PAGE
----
NG: I think Watchmen and Sandman are two different things. I think they both demonstrate that we're now in a world in which you can do good stuff and it will stick around. Which was always the hardest part in comics--they were an appallingly transient medium. And that is really no longer the case.

If it's good, you can assume it will be in print. If it's good, somebody's going to be doing a 20th anniversary edition somewhere down the line, which is a wonderful, wonderful thing.

Doll's House

BB: What does the 20th anniversary of Sandman mean to you, professionally?

NG: What does it mean for me professionally? Nothing. Makes me feel old. Makes me feel particularly old when I see people in signing lines carrying babies who were not born when the first issue of Sandman was written. But, apart from that, that's about it. [Laughter]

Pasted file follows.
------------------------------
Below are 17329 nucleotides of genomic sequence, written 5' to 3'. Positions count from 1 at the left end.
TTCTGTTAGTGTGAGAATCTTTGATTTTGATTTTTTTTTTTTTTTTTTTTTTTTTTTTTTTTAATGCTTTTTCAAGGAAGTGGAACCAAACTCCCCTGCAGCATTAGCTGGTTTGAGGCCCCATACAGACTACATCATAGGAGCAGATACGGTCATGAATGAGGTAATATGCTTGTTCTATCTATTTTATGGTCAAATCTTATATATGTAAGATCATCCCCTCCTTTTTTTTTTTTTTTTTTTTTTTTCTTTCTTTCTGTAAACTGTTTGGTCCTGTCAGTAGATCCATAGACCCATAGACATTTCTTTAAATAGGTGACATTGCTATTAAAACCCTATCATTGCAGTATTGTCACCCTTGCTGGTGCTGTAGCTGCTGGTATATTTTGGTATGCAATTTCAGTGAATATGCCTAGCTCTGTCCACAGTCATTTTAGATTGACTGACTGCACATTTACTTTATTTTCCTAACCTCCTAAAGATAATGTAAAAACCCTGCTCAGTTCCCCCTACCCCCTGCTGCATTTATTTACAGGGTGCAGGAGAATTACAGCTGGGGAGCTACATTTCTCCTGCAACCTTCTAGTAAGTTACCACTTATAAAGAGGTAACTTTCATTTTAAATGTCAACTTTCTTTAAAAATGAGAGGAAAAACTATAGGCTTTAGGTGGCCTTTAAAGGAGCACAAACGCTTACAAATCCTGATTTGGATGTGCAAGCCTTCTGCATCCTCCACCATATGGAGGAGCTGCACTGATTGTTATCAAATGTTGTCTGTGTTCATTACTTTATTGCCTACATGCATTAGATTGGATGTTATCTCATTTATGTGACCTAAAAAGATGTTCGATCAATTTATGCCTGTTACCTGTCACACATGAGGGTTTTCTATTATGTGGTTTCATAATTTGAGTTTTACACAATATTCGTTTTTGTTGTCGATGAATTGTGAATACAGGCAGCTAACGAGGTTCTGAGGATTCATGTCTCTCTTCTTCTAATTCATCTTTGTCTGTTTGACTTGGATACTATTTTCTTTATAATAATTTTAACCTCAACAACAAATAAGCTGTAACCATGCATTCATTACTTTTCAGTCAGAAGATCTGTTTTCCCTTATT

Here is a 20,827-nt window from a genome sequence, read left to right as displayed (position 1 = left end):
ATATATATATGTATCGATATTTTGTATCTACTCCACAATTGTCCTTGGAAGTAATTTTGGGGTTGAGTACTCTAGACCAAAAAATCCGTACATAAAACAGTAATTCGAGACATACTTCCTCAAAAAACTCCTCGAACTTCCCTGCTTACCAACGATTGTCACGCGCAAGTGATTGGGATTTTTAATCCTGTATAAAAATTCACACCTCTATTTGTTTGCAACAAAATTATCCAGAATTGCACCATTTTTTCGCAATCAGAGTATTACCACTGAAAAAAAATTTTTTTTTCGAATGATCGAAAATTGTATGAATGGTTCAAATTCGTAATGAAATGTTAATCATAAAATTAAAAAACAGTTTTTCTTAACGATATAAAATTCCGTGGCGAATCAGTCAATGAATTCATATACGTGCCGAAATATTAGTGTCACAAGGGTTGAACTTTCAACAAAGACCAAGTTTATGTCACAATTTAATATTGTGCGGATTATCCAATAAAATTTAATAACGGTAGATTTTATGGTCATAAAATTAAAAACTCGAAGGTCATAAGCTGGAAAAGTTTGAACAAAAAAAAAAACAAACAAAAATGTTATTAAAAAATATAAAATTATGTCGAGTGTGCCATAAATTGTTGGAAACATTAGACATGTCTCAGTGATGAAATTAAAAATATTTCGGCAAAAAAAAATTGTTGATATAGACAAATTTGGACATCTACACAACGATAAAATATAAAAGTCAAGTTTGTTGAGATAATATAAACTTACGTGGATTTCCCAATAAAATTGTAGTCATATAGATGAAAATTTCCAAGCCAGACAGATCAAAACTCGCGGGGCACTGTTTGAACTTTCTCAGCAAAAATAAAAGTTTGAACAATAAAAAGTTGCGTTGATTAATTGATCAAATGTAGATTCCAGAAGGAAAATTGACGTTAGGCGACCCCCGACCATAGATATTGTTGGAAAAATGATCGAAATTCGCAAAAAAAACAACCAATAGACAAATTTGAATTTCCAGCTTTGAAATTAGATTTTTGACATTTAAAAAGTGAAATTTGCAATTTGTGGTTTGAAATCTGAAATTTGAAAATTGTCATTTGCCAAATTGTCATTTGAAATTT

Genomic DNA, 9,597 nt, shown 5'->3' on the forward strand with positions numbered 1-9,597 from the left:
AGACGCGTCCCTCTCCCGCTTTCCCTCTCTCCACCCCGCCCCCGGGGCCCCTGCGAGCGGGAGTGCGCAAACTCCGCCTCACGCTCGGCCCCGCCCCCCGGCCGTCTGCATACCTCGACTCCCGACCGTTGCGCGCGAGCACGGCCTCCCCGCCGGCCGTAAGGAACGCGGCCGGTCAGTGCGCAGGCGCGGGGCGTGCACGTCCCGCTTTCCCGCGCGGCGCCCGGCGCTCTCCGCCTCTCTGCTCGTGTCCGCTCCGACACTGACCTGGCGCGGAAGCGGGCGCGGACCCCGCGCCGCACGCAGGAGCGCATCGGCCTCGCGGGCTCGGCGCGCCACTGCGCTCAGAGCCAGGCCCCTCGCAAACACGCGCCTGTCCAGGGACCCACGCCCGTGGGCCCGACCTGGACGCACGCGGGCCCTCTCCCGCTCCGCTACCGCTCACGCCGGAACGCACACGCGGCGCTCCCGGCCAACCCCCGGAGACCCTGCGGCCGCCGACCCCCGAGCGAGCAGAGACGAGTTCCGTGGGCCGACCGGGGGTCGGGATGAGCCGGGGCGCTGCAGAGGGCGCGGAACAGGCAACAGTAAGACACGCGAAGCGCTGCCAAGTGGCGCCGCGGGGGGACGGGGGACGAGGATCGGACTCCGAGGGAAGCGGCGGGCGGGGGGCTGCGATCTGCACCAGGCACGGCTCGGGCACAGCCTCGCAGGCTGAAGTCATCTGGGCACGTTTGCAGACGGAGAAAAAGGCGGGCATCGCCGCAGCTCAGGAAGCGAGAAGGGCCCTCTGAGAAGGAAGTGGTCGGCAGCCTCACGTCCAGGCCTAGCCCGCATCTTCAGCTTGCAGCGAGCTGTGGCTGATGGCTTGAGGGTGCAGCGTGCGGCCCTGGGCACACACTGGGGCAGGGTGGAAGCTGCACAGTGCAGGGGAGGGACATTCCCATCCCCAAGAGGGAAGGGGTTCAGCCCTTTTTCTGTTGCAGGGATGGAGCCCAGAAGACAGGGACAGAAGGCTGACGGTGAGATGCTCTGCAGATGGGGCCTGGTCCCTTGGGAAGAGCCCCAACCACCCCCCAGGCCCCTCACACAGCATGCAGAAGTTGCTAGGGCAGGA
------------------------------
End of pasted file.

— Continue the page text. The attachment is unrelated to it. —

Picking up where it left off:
It's something that I'm incredibly proud of, and it created some amazing friendships. I wind up feeling the same way about it that I do when I see people with beautiful Death tattoos, which is a strange kind of mixture of puzzled and flattered.

Graveyard Book

BB: While you still do comics, in a real way you've transitioned into a period where you're more and more widely known as a writer of genre novels, the latest one being The Graveyard Book. How would you describe it?

NG: The Graveyard Book, it seems to be a book for all ages. Actually, no; not all ages. Probably a "from nine to ninety" kind of book; I wouldn't go much below nine on it. And it's a book that's kind of like The Jungle Book, but set in a graveyard.